Sensationalism has manifested in multiple forms of journalism over time. In the 1830s, there were the penny papers. In the 1880s and 1890s, it shown through in the yellow journals. In the 1920s, tabloids became dominant in sensationalist use.
Each of these forms of journalism utilized sensationalistic tactics to cater to and draw their audiences in. Specifically, these forms of journalism utilized sensationalism because they were the most popular news source at the time and they wanted to stay that way.
This trend, of sensationalist use coinciding with the dominant news monger of the day, has translated more recently into television.
This trend, while it took awhile to actually come about in television, is shown greatly in the way news stories are broadcast on television. Flashy titles, special music that people have learned to connect with breaking news, titles such as “special news report,” and constant playback of a story provide the perfect ingredients for media hype, drawing in viewers.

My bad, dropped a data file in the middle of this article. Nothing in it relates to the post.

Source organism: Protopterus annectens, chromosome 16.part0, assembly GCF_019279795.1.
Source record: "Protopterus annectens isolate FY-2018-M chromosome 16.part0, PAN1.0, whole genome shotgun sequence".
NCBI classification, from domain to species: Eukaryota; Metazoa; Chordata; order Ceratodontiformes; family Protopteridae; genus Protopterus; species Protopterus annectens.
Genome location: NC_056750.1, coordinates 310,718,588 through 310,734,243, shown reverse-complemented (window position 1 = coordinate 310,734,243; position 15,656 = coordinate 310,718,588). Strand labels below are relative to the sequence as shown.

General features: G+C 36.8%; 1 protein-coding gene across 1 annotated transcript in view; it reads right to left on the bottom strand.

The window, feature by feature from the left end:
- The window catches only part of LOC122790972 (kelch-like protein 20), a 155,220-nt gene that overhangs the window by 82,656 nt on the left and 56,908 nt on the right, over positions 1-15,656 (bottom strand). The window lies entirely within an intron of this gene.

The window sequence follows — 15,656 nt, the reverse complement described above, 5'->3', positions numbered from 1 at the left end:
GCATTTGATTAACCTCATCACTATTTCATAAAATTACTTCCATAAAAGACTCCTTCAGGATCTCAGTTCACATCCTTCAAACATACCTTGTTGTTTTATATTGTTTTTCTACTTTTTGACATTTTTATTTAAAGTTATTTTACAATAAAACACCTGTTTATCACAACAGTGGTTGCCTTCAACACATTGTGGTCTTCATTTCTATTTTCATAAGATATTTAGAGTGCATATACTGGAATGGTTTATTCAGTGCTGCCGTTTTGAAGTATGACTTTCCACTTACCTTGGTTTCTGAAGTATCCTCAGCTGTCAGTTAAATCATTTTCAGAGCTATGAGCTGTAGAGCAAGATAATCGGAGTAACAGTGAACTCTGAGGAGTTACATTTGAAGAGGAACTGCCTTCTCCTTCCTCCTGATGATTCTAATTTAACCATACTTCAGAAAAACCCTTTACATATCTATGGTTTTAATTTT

These genres of television rely on the sensationalism of their cast members and guests to maintain popularity. Without sensationalist tactics, television, both in the form of news and entertainment, would not be nearly as popular as it is today. It is thanks to the utilization of sensationalism that television had become and remained important and central to the gathering of news today.